13. Feels like a regifting of previous action adventure favorites, lifting elements from the “Mission: Impossible” series, “Skyfall” and, most of all, “The Incredibles.” It’s fast-moving, entertaining, kinda clever and instantly forgettable.
  14. By the time it ends, Mendes has built within the audience an intense desire to see the men’s message successfully delivered, and like a true dramatist, Mendes milks it for every drop of tension. He does not blow his big finish.
  15. I found “Cats” pretty bland, but it has its moments of catnip, and as a holiday movie option that anyone could see, it might be just the ticket.
  16. Uncut Gems remains, from start to finish, a tale told about an idiot, full of sound and fury, signifying nothing. By the time it’s all over, nothing is exactly what you might feel. But Sandler and Fox give it the humanity the Safdies wanted there. The movie needed it and got it from the actors.
  17. Star Wars: The Rise of Skywalker does the most important thing, the one thing it absolutely had to do. It ends well.
    • 41 Metascore
    • 0 Critic Score
    There’s nothing wrong with a big, dumb-as-dirt action flick. You’ve made some enjoyable ones over the years — the first “Transformers,” “Bad Boys” — but 6 Underground, a nonstop stunt reel with a few, admittedly impressive displays of your usual visual verve — is just “Fast & Furious” crossed with an old Whitesnake music video, but with fewer functioning brain cells.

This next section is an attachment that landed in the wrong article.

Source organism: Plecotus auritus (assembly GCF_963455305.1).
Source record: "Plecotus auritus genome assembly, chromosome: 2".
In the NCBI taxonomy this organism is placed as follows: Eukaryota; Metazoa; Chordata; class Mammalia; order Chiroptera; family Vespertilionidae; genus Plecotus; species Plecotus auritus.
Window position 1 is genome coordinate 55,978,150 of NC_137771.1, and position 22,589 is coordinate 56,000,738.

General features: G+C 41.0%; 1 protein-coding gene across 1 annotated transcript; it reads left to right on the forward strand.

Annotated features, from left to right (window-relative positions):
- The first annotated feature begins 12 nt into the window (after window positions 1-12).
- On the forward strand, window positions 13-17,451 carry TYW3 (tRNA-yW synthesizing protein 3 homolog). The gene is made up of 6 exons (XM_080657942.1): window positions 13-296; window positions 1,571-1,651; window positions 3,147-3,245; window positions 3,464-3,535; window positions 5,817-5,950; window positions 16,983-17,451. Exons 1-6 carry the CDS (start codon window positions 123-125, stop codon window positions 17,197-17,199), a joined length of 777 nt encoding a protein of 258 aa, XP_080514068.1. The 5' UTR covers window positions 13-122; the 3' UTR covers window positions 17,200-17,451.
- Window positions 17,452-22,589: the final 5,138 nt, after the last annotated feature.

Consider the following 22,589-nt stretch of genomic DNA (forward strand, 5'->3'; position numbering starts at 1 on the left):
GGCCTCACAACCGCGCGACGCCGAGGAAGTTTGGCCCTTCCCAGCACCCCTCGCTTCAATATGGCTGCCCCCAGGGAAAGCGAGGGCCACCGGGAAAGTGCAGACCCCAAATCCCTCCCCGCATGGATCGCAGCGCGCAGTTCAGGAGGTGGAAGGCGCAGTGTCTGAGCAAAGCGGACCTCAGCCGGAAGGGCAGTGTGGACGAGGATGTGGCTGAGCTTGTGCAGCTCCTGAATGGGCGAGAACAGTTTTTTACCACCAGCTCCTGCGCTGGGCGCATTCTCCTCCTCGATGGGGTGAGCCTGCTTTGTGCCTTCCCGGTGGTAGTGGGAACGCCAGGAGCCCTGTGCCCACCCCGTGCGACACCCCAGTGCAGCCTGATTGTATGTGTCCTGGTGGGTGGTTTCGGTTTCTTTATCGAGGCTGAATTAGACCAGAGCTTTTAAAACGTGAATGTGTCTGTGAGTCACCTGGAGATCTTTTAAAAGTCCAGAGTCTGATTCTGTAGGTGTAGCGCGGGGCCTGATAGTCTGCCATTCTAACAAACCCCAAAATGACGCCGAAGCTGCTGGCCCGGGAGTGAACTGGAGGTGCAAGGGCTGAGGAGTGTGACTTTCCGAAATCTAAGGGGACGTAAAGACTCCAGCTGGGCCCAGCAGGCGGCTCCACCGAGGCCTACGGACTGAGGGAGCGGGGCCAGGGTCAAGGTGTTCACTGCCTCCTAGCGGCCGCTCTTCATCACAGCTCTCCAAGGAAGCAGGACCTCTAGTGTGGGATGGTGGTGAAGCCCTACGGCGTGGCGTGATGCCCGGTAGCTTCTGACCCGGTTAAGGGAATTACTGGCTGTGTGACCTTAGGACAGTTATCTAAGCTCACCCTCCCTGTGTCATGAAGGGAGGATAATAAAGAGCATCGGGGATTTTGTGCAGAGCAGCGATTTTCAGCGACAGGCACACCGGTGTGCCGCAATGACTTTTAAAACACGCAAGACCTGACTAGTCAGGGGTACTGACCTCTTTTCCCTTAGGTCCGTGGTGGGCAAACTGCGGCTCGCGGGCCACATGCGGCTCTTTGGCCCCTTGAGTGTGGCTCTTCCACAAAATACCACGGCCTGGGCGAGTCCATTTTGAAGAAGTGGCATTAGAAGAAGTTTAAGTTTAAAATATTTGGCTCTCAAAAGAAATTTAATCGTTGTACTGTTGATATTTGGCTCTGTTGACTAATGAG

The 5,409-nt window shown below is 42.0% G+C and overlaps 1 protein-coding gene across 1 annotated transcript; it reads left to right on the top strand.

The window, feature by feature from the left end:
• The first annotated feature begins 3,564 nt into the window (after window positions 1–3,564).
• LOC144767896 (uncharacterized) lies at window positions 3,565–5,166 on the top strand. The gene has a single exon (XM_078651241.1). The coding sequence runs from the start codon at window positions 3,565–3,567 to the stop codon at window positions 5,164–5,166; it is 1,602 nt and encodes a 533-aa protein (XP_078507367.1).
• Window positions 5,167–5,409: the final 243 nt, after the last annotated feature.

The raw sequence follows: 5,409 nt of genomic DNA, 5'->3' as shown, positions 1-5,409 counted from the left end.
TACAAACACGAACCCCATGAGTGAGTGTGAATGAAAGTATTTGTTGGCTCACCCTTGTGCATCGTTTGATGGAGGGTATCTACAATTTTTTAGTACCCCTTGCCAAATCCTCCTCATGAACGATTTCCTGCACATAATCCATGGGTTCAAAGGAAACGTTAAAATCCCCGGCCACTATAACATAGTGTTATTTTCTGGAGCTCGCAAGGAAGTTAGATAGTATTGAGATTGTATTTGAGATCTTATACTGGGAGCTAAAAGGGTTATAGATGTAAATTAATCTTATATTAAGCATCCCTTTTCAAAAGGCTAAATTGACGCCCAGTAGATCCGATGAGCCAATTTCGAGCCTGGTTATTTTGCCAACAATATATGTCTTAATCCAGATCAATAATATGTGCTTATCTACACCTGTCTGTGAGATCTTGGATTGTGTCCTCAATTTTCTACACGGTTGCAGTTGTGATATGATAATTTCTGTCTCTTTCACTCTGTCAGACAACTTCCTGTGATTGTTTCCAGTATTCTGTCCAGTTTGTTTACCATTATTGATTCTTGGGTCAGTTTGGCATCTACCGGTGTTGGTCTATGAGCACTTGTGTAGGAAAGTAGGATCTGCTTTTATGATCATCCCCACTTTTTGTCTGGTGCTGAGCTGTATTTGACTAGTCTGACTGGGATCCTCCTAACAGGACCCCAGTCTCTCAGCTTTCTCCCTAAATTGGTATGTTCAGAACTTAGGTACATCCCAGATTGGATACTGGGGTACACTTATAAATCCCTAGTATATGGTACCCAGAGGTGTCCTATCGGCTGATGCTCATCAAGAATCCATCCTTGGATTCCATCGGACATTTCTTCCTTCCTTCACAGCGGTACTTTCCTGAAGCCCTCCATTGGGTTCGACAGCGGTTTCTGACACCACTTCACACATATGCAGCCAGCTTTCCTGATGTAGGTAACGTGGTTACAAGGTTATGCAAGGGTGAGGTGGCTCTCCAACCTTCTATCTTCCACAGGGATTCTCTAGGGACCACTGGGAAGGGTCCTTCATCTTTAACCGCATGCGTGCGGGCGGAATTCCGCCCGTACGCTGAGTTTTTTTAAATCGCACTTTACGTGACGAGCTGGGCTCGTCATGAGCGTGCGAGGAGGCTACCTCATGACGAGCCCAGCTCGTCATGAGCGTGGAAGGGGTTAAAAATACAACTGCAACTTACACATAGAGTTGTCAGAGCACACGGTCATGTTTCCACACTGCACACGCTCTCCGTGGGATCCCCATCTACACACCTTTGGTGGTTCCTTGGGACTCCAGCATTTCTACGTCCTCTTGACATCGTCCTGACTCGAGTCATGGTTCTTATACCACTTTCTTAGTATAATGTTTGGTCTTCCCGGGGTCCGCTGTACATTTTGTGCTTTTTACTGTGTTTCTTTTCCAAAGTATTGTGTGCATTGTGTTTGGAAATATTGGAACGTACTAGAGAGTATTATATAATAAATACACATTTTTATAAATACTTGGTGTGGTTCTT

18. Jewell is not just a man, but a type, and his story is a warning, not just about the excesses of power, but about our own reflexive assumptions. Paul Walter Hauser gives us the soul of a man that deserved respect even before he did something heroic, but one that people might never have noticed.
  19. A superb drama about sexual harassment at Fox News.
    • 58 Metascore
    • 75 Critic Score
    Quite remarkably, “The Next Level” actually does manage to level up — both in terms of different landscapes and scenarios and surprising new characters (and actors to play them) — ably matching its predecessor for emotional investment while exceeding it in ambition.
  20. Bannon is an intriguing figure, a former liberal who went to Harvard Business School and did a hitch in the Navy. His turn in philosophy is worth exploring. He can undeniably hold attention — American Dharma is not a hard watch.
  21. Even worse, Little Joe is a horror movie that, rather astonishingly, lacks a climax. The ending falls off a cliff. The result is not to make viewers ponder the unresolved and wonder what might happen next, but to question how they’ve spent the past 105 minutes.
  22. If you have any fear of heights, The Aeronauts is one of the most excruciating movie experiences since “The Walk” (2015), which replicated Philippe Petit’s high-wire stunt between the World Trade Center towers in 1974.
  23. The Two Popes is movie nirvana, but anyone watching could appreciate the clash between these opposing dispositions and world views.
  24. It all gets a little unwieldy at times, but Shooting the Mafia is far from boring. We can’t take our eyes off it, just like a photo that’s out of focus, yet somehow remains arresting.
  25. The brilliance of Dark Waters is that it is able to lay out the case against DuPont without getting too wonky.

Top Trailers